By Jeanette Tan, International News Writer
On Tuesday, November 2, Malaysia signed a contract to purchase four navy vessels from China. The purchase of the four littoral mission ships marks Malaysia’s first “landmark” defense deal with China amid rising tension regarding the South China Sea conflict. With this action, Malaysia has, taken a step towards China. This purchase, along with similar steps recently taken by the Philippines has begun to weaken U.S. influence in the ASEAN region.
According to Malaysian press, The Star, Prime Minister Najib Razak told a press conference, “I call this a landmark decision because before this, we have not bought such vessels from China.”
This is the start of a new relationship between the two countries, which prior to this purchase had a lot of tension due to South China Sea disputes.
While China claims most of the South China Sea as its territory, neighboring South East Asian countries Malaysia, Philippines, Vietnam, and Brunei, also make claims to parts of the South China Sea in efforts to gain control of the $5 trillion worth of trade that is carried through the sea each year.
Both Malaysia and China have pledged to handle the dispute bilaterally. As quoted by Reuters, Chinese Vice Foreign Minister Liu Zhenmin told reporters at Beijing’s Great Hall of the People, “Leaders of the two sides agreed to further advance the proper settlement of the South China Sea issue with dialogue through a bilateral channel.”
In addition, CNN quoted Liu saying, “As two countries on the South China Sea, China and Malaysia’s increasing naval cooperation to maintain peace and stability in the South China Sea is of great significance in increasing mutual trust between the two countries.”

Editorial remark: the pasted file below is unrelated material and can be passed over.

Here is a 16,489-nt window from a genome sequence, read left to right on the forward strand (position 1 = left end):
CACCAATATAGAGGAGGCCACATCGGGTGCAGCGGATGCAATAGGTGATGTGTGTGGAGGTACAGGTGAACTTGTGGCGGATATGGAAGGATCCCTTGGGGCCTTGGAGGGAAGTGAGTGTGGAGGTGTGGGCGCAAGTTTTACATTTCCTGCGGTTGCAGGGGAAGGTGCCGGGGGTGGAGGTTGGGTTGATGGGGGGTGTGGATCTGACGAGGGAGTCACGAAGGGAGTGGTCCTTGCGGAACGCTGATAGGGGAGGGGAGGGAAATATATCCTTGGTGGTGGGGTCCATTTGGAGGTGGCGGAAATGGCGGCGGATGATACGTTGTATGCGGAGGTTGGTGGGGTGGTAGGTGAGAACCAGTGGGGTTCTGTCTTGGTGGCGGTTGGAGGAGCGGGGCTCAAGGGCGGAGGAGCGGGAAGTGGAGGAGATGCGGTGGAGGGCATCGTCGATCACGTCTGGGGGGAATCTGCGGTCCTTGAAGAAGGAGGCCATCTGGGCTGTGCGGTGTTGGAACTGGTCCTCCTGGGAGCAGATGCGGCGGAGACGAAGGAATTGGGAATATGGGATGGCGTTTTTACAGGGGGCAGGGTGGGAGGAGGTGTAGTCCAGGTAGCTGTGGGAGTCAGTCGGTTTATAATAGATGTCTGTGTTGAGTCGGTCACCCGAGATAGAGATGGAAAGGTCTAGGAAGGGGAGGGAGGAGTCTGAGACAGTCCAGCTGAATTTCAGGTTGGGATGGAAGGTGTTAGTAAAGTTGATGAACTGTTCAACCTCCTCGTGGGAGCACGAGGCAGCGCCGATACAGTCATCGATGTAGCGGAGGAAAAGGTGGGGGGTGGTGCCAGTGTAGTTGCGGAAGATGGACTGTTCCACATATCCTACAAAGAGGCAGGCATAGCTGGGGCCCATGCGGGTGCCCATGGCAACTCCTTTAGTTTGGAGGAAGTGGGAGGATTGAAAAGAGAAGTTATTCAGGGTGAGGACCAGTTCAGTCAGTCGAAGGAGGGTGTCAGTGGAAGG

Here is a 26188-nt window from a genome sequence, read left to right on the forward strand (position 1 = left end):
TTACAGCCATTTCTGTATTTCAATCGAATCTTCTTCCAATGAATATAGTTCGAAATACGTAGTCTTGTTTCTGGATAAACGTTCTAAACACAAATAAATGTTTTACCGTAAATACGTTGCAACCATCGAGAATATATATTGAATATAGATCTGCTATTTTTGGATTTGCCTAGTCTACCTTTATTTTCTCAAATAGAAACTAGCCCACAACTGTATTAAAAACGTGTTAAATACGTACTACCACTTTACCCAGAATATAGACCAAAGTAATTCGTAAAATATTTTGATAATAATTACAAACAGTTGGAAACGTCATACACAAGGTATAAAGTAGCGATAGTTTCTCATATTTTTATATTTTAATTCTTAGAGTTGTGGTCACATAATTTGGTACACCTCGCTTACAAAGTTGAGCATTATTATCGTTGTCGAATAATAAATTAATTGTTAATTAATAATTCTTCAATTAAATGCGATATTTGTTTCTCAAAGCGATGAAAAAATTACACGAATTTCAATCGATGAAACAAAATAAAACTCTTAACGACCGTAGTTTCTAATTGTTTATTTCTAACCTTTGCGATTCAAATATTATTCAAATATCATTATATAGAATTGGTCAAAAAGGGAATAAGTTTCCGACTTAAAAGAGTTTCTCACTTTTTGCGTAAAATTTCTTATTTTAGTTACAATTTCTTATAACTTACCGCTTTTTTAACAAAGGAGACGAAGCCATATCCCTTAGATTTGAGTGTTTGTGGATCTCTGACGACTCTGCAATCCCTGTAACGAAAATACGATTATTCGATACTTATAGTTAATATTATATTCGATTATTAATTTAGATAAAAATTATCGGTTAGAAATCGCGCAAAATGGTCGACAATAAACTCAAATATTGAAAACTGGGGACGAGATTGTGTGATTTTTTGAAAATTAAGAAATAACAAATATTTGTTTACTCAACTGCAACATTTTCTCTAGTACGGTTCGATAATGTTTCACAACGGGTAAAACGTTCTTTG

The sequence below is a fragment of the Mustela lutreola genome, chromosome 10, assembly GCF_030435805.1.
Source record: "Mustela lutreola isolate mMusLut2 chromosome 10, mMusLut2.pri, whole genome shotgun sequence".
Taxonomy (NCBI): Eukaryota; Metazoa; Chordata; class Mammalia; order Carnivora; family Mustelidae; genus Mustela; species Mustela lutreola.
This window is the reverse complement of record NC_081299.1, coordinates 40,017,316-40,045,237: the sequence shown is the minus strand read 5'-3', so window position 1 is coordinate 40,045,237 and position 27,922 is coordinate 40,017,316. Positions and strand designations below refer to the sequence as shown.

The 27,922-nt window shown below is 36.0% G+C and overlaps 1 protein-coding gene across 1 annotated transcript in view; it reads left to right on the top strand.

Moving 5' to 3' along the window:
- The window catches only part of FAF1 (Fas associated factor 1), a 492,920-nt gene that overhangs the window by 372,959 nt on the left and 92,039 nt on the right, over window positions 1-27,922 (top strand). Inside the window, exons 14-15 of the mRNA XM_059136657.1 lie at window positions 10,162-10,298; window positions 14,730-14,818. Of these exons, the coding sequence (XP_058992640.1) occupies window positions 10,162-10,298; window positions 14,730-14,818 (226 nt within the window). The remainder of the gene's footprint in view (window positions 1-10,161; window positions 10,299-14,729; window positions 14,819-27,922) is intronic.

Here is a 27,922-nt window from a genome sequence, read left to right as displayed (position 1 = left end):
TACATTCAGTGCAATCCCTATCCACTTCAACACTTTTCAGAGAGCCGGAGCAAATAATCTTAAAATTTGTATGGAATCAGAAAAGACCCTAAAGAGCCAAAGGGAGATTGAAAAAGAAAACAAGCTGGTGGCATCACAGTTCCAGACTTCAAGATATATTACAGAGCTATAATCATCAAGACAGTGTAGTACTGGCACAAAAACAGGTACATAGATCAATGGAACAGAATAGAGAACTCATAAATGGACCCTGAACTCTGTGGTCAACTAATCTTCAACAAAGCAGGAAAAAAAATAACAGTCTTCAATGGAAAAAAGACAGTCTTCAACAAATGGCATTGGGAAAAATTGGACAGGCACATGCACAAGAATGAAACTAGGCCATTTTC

Malaysian Prime Minister Najib Razak arrived in Beijing on Monday to oversee the purchase of the vessels and hold bilateral talks with Chinese Premier Li Keqiang.
In a statement to Malaysian news agency Bernama, Najib said that both nations also signed a series of other agreements totaling 143.64 Ringgit ($34.4 billion), among which includes the construction of the Malaysian East Coast Rail Line which amounts to 55 billion Ringgit ($13.2 billion). Malaysian press, The Star, reported that China has agreed to increase its import of certain Malaysian goods and frequency of direct flights between the two nations.
This move to closer defense ties between Malaysia and China is not a surprising one. Bloomberg News reported that Malaysia and China held its first bilateral military exercise two years ago.
Malaysia’s pivot to China also comes after the U.S. Justice Department’s bid to seize more than $1 billion linked to an alleged money-laundering scandal involving Najib and a Malaysian state fund known as 1MDB.
Malaysia’s announcement of closer ties with China follows that of the Philippines, when President Rodrigo Duterte proclaimed his country’s “separation” from the United States and signed a series of memorandums for Chinese investments in the country. These shifting alignments come at a crucial point as the US continues its “pivot” towards the Pacific.
A version of this article appeared in the Tuesday, November 8th print edition.
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